According to certain embodiments of the present invention, the rear horn 12 is either made entirely from a ceramic material or portions of the rear horn 12 are made from a ceramic material. However, according to other embodiments of the present invention, the rear horn 12 is fabricated either partially or entirely from a metal. For example, the rear horn 12 may be made from silicon carbide (SiC) or aluminum oxide (Al2O3).

The nozzle 10 illustrated in FIG. 1 also includes a front horn 16 that is configured to function as an atomizing section. The front horn 16, according to certain embodiments of the present invention, can include one or more portions made from a ceramic material (e.g., SiC or Al2O3) or can be made entirely from one or more ceramic materials. The front horn 16 is configured to form drops of the liquid introduced into the nozzle 10 through the rear horn 12. These drops can, according to certain embodiments of the present invention, have number median drop sizes (dN,0.5) of less than approximately 20 microns (e.g., approximately 17 microns), although larger drop sizes are also within the scope of certain embodiments of the present invention. Also, according other embodiments of the present invention, the front horn 16 is configured to form drops of liquid having number median drop sizes of between approximately 7 microns and approximately 10 microns.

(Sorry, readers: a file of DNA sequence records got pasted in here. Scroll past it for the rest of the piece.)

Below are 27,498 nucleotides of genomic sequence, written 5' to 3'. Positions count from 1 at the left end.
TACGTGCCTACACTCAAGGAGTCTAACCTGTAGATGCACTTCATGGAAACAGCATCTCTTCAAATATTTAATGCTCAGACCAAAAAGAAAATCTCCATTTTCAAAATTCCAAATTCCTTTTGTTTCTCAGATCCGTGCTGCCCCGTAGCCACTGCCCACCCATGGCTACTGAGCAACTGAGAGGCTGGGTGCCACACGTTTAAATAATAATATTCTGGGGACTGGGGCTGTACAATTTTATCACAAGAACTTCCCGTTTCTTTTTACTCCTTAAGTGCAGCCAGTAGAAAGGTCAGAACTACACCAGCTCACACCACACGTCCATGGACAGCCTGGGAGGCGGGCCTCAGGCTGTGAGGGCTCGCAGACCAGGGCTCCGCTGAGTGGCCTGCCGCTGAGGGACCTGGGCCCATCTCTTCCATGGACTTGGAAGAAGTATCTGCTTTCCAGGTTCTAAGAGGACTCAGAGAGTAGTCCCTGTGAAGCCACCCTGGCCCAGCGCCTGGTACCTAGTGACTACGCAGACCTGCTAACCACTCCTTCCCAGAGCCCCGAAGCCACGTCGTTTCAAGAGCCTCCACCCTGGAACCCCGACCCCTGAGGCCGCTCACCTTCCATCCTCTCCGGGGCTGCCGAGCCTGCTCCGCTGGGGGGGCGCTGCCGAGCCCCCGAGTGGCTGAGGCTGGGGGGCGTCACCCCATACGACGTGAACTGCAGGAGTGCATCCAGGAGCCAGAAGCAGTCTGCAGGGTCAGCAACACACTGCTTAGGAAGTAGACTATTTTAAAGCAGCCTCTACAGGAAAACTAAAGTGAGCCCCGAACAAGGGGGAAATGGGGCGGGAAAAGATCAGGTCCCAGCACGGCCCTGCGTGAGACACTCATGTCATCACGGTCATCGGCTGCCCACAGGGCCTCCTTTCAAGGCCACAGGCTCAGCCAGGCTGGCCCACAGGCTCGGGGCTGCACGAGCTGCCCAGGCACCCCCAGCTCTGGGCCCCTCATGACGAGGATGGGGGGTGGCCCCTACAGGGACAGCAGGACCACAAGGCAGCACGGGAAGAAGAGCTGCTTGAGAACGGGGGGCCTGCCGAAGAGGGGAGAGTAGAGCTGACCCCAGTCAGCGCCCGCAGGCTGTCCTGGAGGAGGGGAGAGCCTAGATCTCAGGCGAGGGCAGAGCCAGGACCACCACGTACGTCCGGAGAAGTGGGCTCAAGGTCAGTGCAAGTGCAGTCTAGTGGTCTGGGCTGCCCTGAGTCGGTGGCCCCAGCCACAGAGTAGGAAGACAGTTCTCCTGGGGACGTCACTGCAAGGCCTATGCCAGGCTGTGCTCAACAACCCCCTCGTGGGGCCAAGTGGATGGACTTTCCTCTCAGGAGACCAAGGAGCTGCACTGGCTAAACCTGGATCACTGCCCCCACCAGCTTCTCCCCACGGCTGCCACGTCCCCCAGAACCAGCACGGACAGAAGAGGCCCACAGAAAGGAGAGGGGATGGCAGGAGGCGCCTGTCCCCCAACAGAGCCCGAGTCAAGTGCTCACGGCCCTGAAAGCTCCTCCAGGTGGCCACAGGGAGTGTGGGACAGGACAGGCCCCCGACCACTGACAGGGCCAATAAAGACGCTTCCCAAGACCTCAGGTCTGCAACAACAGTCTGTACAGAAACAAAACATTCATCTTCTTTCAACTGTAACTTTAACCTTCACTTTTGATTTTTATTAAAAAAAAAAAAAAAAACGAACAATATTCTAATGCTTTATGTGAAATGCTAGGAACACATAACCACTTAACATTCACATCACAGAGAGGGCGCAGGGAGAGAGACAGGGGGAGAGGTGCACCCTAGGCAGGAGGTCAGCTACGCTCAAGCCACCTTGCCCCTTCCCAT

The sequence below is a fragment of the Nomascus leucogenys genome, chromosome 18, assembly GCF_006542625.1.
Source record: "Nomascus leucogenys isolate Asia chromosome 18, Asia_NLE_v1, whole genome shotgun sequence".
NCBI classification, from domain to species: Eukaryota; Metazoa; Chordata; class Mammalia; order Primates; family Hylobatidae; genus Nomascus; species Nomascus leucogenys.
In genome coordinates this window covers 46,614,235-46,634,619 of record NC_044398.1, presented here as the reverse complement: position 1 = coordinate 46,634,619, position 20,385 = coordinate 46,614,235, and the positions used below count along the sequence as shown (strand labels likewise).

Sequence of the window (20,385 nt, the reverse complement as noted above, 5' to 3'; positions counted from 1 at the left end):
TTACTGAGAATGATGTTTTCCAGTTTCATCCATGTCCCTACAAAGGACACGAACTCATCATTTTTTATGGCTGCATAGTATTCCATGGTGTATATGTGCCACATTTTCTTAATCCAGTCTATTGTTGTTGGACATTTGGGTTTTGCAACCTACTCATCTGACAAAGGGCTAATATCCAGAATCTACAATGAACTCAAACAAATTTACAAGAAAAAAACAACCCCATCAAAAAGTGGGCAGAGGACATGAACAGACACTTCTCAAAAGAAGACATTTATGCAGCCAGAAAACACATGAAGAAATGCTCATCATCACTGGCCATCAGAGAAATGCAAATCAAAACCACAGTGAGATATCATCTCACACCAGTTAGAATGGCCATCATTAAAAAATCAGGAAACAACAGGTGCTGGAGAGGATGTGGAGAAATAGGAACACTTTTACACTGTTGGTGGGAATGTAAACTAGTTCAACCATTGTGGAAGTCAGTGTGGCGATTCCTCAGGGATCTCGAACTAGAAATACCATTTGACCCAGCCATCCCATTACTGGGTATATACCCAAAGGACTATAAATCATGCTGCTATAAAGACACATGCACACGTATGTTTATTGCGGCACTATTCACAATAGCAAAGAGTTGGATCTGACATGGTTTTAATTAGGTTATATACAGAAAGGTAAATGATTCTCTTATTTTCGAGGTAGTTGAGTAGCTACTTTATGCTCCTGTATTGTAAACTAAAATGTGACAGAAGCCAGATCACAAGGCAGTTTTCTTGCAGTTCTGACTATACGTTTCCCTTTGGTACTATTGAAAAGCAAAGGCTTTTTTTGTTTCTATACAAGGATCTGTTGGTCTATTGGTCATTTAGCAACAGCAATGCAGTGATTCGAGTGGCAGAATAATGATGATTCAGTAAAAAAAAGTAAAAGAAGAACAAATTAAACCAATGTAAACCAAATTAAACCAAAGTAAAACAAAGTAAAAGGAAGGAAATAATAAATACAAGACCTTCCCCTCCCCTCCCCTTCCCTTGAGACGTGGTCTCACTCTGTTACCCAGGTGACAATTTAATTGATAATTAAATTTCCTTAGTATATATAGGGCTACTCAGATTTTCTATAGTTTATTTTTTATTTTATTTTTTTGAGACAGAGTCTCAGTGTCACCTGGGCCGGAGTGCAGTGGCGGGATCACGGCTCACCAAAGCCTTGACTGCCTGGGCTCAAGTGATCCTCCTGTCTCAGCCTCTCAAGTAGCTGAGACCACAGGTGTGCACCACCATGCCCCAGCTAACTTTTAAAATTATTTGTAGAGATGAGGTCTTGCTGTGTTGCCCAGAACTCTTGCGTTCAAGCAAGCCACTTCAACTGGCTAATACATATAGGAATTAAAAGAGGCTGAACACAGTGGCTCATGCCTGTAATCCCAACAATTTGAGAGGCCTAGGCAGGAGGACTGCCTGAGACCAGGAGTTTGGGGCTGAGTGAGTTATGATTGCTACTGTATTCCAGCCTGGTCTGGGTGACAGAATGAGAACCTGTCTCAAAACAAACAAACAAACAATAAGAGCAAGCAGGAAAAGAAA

One of the advantages of the nozzle 10 illustrated in FIG. 1 is that it increases the rate at which a liquid introduced into the nozzle 10 may be atomized. As discussed above, because the ceramic material used in embodiments of the present invention have higher characteristic velocities at which sound waves propagate therethrough, a larger front nozzle diameter is allowable for a given frequency. Therefore, according to certain embodiments of the present invention, the front horn 16 is configured to allow the liquid introduced into the nozzle 10 to flow through the nozzle 10 at a rate above approximately 600 ml per minute (10 gallons per hour). According to other embodiments of the present invention, the front horn 16 is configured to allow the liquid to flow through the nozzle 10 and the front horn 16 at a rate of approximately 1200 ml per minute (20 gallons per hour).